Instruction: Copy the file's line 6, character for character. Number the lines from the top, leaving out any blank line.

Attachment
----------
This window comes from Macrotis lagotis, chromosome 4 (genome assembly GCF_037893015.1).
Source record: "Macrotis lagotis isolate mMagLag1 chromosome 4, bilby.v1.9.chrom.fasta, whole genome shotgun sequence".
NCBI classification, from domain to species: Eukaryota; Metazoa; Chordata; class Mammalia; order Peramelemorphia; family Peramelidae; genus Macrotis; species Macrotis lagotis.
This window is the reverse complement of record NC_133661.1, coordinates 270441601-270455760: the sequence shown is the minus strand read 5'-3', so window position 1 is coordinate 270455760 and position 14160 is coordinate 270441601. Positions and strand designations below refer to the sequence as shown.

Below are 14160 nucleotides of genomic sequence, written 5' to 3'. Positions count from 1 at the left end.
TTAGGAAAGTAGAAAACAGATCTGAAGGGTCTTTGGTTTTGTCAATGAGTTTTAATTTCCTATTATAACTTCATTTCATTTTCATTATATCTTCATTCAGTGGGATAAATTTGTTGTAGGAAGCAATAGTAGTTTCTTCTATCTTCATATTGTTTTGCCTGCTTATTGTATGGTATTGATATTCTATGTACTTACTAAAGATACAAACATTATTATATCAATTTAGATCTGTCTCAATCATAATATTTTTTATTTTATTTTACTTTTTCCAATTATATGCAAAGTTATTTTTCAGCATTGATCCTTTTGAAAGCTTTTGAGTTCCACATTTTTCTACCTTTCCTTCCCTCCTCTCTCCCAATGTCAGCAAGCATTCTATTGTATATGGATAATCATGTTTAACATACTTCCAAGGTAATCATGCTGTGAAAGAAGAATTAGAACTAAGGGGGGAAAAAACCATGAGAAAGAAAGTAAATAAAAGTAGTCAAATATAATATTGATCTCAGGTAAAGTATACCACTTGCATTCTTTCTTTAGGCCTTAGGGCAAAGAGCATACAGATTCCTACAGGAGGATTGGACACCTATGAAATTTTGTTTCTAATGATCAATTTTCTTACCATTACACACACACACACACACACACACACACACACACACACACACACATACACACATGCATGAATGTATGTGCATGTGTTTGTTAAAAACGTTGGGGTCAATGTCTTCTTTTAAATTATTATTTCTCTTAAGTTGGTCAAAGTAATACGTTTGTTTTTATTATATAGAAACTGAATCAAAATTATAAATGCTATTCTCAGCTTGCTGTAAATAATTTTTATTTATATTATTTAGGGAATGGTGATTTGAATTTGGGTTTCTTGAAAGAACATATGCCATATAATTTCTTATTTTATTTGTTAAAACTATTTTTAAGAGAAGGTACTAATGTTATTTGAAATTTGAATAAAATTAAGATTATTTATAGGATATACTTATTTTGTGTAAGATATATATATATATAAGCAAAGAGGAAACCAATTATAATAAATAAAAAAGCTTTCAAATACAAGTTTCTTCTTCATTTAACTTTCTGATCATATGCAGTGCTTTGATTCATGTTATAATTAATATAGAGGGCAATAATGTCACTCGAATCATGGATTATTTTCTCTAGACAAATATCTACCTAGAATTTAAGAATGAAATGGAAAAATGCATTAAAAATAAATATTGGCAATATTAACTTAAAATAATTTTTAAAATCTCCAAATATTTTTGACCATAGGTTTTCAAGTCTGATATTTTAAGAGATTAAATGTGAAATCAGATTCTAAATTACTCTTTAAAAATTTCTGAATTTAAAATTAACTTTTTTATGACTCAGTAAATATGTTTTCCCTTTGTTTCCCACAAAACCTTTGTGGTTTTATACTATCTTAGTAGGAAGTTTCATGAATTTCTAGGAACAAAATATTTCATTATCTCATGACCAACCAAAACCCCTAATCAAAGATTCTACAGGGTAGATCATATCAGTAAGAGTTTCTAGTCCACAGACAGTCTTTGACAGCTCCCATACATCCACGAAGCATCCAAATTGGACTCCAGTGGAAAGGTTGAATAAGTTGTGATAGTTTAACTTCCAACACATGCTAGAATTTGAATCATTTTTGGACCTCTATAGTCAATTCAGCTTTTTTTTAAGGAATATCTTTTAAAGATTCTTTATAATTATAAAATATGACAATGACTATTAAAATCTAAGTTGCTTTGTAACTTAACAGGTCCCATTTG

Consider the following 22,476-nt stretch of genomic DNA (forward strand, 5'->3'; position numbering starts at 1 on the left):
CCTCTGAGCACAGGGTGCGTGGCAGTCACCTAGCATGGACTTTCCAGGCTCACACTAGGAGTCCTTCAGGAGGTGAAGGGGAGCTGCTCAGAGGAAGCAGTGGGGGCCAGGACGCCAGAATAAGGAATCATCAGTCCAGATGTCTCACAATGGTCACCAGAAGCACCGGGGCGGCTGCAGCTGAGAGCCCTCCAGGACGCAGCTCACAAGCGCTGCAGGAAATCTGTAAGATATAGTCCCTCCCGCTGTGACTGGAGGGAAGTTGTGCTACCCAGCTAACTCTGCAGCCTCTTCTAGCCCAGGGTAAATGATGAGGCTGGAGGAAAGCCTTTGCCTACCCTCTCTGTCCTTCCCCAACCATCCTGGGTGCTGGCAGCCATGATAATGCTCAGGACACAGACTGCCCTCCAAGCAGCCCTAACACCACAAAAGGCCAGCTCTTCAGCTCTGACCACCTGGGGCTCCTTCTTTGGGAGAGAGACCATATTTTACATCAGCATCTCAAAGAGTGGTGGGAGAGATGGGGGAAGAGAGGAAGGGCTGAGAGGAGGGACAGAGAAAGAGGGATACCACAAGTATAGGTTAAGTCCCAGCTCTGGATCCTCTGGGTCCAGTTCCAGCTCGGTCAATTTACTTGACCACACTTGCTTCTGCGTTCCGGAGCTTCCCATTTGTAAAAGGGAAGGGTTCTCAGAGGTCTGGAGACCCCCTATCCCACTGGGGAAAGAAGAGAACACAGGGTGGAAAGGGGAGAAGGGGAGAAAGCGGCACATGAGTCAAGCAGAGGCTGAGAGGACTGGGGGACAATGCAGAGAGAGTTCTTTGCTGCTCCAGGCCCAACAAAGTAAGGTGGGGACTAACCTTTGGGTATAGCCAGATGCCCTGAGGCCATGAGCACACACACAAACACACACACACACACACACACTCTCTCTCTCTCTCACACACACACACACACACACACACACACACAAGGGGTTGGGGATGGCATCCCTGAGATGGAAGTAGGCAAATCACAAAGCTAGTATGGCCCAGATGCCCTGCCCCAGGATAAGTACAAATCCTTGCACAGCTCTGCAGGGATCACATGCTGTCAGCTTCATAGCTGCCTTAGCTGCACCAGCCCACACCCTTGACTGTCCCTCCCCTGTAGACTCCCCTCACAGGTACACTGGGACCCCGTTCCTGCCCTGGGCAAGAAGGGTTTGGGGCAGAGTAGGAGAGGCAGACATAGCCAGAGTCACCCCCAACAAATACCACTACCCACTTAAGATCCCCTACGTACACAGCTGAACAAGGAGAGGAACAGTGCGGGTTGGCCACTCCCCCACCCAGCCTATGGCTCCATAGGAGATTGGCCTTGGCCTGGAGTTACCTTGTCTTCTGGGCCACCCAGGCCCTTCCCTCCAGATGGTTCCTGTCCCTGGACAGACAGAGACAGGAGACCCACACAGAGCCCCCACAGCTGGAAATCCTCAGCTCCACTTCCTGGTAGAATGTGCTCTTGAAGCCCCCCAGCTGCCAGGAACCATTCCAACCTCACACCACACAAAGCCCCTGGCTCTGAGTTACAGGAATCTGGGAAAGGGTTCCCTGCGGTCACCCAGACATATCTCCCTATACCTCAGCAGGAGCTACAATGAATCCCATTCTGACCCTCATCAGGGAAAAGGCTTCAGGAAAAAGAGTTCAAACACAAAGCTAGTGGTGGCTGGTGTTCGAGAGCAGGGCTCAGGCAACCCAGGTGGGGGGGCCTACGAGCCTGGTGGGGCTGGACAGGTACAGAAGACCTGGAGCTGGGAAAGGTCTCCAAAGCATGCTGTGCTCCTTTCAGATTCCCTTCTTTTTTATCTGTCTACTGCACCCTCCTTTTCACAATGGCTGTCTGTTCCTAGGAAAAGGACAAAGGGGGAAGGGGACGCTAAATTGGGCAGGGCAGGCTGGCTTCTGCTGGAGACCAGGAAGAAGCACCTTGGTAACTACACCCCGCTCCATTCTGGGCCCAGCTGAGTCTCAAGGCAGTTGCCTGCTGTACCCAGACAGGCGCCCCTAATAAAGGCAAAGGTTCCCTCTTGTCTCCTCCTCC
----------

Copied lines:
TTAGGAAAGTAGAAAACAGATCTGAAGGGTCTTTGGTTTTGTCAATGAGTTTTAATTTCCTATTATAACTTCATTTCATTTTCATTATATCTTCATTCAGTGGGATAAATTTGTTGTAGGAAGCAATAGTAGTTTCTTCTATCTTCATATTGTTTTGCCTGCTTATTGTATGGTATTGATATTCTATGTACTTACTAAAGATACAAACATTATTATATCAATTTAGATCTGTCTCAATCATAATATTTTTTATTTTATTTTACTTTTTCCAATTATATGCAAAGTTATTTTTCAGCATTGATCCTTTTGAAAGCTTTTGAGTTCCACATTTTTCTACCTTTCCTTCCCTCCTCTCTCCCAATGTCAGCAAGCATTCTATTGTATATGGATAATCATGTTTAACATACTTCCAAGGTAATCATGCTGTGAAAGAAGAATTAGAACTAAGGGGGGAAAAAACCATGAGAAAGAAAGTAAATAAAAGTAGTCAAATATAATATTGATCTCAGGTAAAGTATACCACTTGCATTCTTTCTTTAGGCCTTAGGGCAAAGAGCATACAGATTCCTACAGGAGGATTGGACACCTATGAAATTTTGTTTCTAATGATCAATTTTCTTACCATTACACACACACACACACACACACACACACACACACACACACACACATACACACATGCATGAATGTATGTGCATGTGTTTGTTAAAAACGTTGGGGTCAATGTCTTCTTTTAAATTATTATTTCTCTTAAGTTGGTCAAAGTAATACGTTTGTTTTTATTATATAGAAACTGAATCAAAATTATAAATGCTATTCTCAGCTTGCTGTAAATAATTTTTATTTATATTATTTAGGGAATGGTGATTTGAATTTGGGTTTCTTGAAAGAACATATGCCATATAATTTCTTATTTTATTTGTTAAAACTATTTTTAAGAGAAGGTACTAATGTTATTTGAAATTTGAATAAAATTAAGATTATTTATAGGATATACTTATTTTGTGTAAGATATATATATATATAAGCAAAGAGGAAACCAATTATAATAAATAAAAAAGCTTTCAAATACAAGTTTCTTCTTCATTTAACTTTCTGATCATATGCAGTGCTTTGATTCATGTTATAATTAATATAGAGGGCAATAATGTCACTCGAATCATGGATTATTTTCTCTAGACAAATATCTACCTAGAATTTAAGAATGAAATGGAAAAATGCATTAAAAATAAATATTGGCAATATTAACTTAAAATAATTTTTAAAATCTCCAAATATTTTTGACCATAGGTTTTCAAGTCTGATATTTTAAGAGATTAAATGTGAAATCAGATTCTAAATTACTCTTTAAAAATTTCTGAATTTAAAATTAACTTTTTTATGACTCAGTAAATATGTTTTCCCTTTGTTTCCCACAAAACCTTTGTGGTTTTATACTATCTTAGTAGGAAGTTTCATGAATTTCTAGGAACAAAATATTTCATTATCTCATGACCAACCAAAACCCCTAATCAAAGATTCTACAGGGTAGATCATATCAGTAAGAGTTTCTAGTCCACAGACAGTCTTTGACAGCTCCCATACATCCACGAAGCATCCAAATTGGACTCCAGTGGAAAGGTTGAATAAGTTGTGATAGTTTAACTTCCAACACATGCTAGAATTTGAATCATTTTTGGACCTCTATAGTCAATTCAGCTTTTTTTTAAGGAATATCTTTTAAAGATTCTTTATAATTATAAAATATGACAATGACTATTAAAATCTAAGTTGCTTTGTAACTTAACAGGTCCCATTTG